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Coal train anxiety rippled down the tracks when proposals for six new export terminals in Washington, Oregon and British Columbia were advanced that would load ships headed for Asia.

A new coal-fired power plant comes on-line about once a week in China.

Cloud Peak Energy, which operates the Spring Creek Mine near Decker as well as the Antelope and Cordero Rojo mines near Gillette, Wyo., estimates coal-generation capacity in India and China will increase 58 percent to 439 gigawatts by 2035. (A gigawatt equals 1,000 megawatts.)

Montana and Wyoming, with some of the largest coal reserves in the world, want to be players in that market.

“Those terminals are going to be key to the Montana coal industry,” said Todd O’Hair, senior manager for government affairs at Cloud Peak. “It’s a small window of opportunity. It’s been 30 years since we’ve had this kind of opportunity to increase coal production.”

As domestic markets for Powder River coal shrink, China is driving the market, he said. In 2011, China imported 100 million tons of coal from Indonesia, Australia and South Africa, and he expects demand to grow.

Small amounts of Powder River Basin coal are now shipped from a Canadian port. O’Hair said Cloud Peak sold 5 million tons to South Korea last year.

Whether Montana and Wyoming can grab a larger piece of the action depends on construction of new terminals. No one expects all six to be built. Just two are in the initial stages of pursuing permits — Gateway Pacific Terminal at Cherry Point near Bellingham, Wash., and Millennium Bulk Terminal at Longview, Wash.

One potential contender, Grays Harbor at Hoquiam, Wash., dropped its plans in August.

No U.S. Pacific Coast ports ship coal now. Coal is exported through three Canadian facilities.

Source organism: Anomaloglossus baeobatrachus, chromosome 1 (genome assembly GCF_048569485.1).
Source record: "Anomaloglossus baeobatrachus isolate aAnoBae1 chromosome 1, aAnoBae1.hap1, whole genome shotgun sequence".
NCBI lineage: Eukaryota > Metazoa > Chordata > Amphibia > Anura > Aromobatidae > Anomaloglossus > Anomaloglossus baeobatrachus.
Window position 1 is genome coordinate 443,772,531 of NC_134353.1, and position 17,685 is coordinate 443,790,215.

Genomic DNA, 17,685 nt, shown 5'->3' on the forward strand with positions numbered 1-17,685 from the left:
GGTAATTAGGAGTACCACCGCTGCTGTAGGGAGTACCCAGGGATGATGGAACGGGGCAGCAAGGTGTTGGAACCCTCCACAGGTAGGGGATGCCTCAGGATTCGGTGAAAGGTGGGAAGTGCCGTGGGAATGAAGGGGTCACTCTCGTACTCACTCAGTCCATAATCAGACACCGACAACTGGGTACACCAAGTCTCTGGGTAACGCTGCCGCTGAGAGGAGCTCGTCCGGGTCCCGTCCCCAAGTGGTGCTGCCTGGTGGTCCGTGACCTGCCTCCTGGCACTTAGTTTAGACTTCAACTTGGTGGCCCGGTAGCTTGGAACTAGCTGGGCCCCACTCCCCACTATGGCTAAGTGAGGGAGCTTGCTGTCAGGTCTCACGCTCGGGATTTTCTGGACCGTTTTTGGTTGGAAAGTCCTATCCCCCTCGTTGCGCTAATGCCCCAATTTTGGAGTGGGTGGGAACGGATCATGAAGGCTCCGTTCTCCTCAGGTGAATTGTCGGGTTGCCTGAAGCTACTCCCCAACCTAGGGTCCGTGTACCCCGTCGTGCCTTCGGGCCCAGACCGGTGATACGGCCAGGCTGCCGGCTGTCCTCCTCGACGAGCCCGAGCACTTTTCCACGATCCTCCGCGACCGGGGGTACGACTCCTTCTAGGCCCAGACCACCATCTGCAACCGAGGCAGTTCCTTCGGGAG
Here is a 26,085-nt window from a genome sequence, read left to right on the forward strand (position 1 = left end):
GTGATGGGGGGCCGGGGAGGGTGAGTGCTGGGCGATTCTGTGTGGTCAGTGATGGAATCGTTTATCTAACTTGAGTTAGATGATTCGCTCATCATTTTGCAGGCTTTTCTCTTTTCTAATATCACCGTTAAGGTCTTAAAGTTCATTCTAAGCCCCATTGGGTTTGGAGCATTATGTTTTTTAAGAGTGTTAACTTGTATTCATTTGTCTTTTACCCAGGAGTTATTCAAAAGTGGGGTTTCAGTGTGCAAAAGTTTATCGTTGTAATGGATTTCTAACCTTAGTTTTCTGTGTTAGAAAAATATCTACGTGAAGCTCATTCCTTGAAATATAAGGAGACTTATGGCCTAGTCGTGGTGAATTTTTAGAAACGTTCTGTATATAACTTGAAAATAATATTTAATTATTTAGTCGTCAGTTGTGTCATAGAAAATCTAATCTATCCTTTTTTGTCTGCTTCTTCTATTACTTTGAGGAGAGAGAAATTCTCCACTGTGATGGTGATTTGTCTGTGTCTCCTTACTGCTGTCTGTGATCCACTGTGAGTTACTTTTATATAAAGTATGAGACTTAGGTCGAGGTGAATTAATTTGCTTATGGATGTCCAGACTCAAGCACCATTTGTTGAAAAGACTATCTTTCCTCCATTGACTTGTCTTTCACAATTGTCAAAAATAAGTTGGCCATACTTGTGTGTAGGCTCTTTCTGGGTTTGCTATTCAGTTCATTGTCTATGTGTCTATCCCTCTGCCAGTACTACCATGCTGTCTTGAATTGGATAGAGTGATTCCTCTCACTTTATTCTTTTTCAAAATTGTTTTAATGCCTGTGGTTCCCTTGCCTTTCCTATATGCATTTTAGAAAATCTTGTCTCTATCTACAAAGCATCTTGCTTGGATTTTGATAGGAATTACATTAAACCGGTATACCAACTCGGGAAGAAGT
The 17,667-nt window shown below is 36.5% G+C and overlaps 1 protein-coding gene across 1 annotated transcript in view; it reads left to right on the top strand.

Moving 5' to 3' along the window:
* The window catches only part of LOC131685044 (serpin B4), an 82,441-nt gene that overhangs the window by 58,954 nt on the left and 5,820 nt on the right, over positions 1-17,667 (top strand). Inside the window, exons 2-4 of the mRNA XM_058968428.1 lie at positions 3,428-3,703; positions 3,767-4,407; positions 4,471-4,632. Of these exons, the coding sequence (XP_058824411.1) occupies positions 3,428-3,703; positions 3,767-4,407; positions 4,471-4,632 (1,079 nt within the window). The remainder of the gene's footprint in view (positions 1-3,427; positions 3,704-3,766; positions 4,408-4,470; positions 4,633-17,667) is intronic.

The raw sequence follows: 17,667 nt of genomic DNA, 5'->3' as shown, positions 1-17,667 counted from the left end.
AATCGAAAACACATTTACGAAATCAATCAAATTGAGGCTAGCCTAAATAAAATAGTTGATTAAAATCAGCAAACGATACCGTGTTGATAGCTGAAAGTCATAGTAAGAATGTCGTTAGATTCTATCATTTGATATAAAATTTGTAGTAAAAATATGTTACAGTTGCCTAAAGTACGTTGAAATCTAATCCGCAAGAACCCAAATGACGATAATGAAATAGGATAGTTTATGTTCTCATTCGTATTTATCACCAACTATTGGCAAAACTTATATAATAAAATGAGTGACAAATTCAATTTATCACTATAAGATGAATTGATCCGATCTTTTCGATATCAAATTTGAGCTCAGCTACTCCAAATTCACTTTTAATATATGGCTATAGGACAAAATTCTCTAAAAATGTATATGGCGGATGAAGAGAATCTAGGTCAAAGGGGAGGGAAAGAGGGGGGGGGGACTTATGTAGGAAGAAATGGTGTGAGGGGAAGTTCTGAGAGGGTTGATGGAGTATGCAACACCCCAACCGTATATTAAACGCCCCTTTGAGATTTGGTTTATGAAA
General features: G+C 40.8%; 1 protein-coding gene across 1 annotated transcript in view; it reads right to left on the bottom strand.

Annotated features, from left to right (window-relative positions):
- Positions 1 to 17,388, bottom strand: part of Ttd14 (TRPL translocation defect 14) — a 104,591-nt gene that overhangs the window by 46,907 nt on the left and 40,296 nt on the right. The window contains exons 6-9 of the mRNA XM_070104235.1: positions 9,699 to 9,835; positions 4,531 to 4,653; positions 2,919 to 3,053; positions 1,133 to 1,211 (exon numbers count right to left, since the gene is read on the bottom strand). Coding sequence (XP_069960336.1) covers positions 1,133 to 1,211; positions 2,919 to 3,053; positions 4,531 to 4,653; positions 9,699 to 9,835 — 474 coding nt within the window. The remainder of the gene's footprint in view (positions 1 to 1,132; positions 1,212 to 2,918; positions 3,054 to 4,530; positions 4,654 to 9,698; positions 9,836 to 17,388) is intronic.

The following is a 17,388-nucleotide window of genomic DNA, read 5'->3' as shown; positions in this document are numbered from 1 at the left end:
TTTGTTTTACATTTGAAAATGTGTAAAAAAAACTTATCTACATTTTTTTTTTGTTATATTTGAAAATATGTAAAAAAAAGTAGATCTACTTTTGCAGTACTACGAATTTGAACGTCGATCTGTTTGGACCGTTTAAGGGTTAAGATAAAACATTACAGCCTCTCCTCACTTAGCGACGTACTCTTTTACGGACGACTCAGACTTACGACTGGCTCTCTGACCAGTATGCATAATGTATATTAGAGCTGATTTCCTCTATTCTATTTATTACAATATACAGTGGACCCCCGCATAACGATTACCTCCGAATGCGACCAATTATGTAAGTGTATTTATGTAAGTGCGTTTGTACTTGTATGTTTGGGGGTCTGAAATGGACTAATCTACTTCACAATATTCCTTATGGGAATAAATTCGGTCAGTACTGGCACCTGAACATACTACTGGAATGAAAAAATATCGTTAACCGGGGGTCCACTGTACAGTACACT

If it can get all necessary approvals, Gateway Pacific Terminal could export between 25 million and 54 million metric tons of coal each year, making it the largest coal port on the Pacific coast. (A metric ton equals 1,000 kilograms, or about 2,204 pounds.) Millennium Bulk Terminal could handle 25 million metric tons in its first phase and a total of 44 million tons, if a second phase is completed.

Before anything can happen, there are major hurdles to overcome, including permits from local, state and federal agencies.

Most daunting is gaining authorization from the U.S. Army Corps of Engineers. The process includes an environmental impact statement.

That’s where the current coal train controversy arises. To get coal to the terminals from the Powder River Basin, coal trains will travel more than 1,000 miles through hundred of communities scattered in Wyoming, Montana, Idaho and Washington.

Many of them — more the farther west you go — want the Corps of Engineers to extend the EIS to study effects not just at the ports, but the impacts of increasing train traffic all the way back to the mines.

The railroads, which oppose extending the EIS beyond the ports, have a legion of powerful allies, including the coal-mining companies, labor unions and public officials eager to tap new sources of tax revenue.

Those who want to expand the EIS are “quite frankly trying to stop coal,” Cloud Peak’s Todd O’Hair said. The result, he said, would be “death by a thousand lawyers.”